Giuliana Rancic has elaborated on her dreadlocks comment about Zendaya Coleman earlier this year that resulted in backlash, apologies, and problems for Fashion Police.

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At the 2015 Oscars, Rancic had said on Fashion Police that Coleman's hair probably smelled of "patchouli oil and marijuana." Coleman flipped out on social media, which prompted Rancic to apologize twice.

Later on, Kelly Osbourne quit Fashion Police followed by Kathy Griffin. Osbourne made it clear one of her reasons for leaving was because she didn't want to appear racist, while Griffin confessed her humor didn't match the show's direction.

"I regret the situation. I wish I could go back in time and change it. With that said, at the time, no one thought there was anything wrong with what was happening until it aired. In its context, it was a joke written to be about the hippie culture. It was actually followed by a joke about the Grateful Dead. It just didn't make it [because of] time," Rancic told HuffPost Live in an interview.

"Patchouli oil is a hippie perfume... often used to mask the scent of marijuana that hippies wear. And so in my mind... I'm thinking, 'Peace, Bohemian hippie, Grateful dead, Phish concerts... and a laid-back lifestyle...' It wasn't the writers' intention, my intention, producers' intention, anyone's intention [to offend], nor did anyone see any sort of racial undertones or connotation in that joke."

Rancic explained that if you look up "patchouli oil" on any site online, there is absolutely no association with race.

"Whatever you look at online -- and I've looked at all of them -- there is absolutely no relation between the two. I never would've said anything that I thought had some sort of racial undertones. We had five hours and 50 sets of eyeballs there, I mean, no one saw anything in its context," the Giuliana & Bill star said.

"The problem is, when the joke was edited, I had made 'peace signs' and said 'Bohemian' twice. That was taken out. So when the joke aired, it did come off as offensive to people, which I totally understand. And that's why of course I wish I could go back and change that and change all of it."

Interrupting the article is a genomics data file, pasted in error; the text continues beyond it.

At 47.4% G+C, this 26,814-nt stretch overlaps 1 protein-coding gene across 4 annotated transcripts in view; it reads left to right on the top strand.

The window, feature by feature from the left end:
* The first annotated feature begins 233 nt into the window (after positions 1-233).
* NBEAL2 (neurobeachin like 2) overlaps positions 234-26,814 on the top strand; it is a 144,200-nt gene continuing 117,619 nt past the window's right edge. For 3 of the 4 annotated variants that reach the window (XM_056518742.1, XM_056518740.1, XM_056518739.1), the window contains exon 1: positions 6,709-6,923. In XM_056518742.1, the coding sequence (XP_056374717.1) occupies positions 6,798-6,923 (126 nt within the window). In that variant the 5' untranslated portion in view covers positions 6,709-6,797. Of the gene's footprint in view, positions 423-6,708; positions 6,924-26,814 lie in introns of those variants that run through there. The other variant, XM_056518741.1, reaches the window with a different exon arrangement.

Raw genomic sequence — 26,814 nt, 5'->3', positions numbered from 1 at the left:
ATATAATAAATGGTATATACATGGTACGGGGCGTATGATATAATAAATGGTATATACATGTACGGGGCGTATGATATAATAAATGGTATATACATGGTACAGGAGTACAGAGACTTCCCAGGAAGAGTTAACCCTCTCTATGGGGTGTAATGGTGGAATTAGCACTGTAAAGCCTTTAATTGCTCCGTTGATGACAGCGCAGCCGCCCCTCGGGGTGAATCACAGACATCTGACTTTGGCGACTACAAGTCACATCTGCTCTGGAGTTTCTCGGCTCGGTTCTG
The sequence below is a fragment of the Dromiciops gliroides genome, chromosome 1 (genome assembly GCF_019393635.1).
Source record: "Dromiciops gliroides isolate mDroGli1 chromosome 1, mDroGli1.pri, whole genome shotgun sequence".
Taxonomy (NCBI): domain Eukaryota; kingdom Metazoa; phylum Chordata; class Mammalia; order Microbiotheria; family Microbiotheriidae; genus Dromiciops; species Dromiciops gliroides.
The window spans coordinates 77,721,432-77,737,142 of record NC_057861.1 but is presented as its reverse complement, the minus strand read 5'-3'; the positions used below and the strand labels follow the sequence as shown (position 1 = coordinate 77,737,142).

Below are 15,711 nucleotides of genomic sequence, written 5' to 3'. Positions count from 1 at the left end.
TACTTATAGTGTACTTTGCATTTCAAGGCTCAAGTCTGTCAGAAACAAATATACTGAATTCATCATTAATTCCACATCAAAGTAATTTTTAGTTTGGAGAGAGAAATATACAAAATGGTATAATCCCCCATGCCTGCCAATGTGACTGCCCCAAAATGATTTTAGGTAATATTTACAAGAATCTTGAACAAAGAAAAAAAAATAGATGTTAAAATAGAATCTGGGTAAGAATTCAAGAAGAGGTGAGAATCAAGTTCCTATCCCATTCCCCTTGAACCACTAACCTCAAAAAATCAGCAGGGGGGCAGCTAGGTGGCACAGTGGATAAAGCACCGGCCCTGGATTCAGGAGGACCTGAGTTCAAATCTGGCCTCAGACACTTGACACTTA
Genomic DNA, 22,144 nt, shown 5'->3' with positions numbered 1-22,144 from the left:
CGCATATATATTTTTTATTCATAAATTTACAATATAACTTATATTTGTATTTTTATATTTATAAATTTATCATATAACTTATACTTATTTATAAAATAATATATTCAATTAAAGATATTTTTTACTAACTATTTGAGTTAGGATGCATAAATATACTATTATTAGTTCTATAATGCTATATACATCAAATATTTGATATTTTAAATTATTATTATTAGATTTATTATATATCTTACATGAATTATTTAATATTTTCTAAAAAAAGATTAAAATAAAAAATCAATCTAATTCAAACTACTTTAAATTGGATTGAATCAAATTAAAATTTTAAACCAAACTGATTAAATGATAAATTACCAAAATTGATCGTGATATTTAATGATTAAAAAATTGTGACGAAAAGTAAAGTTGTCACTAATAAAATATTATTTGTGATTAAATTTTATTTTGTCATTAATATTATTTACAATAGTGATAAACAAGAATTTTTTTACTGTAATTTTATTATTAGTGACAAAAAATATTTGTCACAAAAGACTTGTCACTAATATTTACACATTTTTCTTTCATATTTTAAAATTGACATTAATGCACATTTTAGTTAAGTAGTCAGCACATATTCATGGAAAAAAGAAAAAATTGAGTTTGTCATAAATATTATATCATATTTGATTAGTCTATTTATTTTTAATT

Rancic said that when the controversy was unfolding, she didn't take the time to explain herself because she thought it was necessary to apologize simply because people were offended or hurt -- regardless of what her motives were.

"I'm happy I [apologized]. I don't regret that at all because when I see that people are hurt, I don't care what the reason is. I'm going to apologize because I feel bad," Rancic told HuffPost.

Although Rancic is basically suggesting the editor behind Fashion Police's segment about Coleman is at fault for taking her joke out of context, she still doesn't think that person should get fired.

"I think it's a hard thing to talk about and quite honestly -- I will give you the honest answer to that -- I don't think so. The reason I don't think so is because I promise you that no one had any bad intentions when they aired that. No one meant any harm from it," Rancic explained.
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"You're taping a show for three-and-a-half, four hours, literally. There's so much tape that has to be brought down to 42 minutes in a very short period of time. So they're just cutting and cutting... And sometimes you're not realizing, 'I might have cut the context of a joke out.'"

The E! News host continued: "So it hurt me ultimately and it was awful, but I have nothing to hide and I'll talk about it all day long."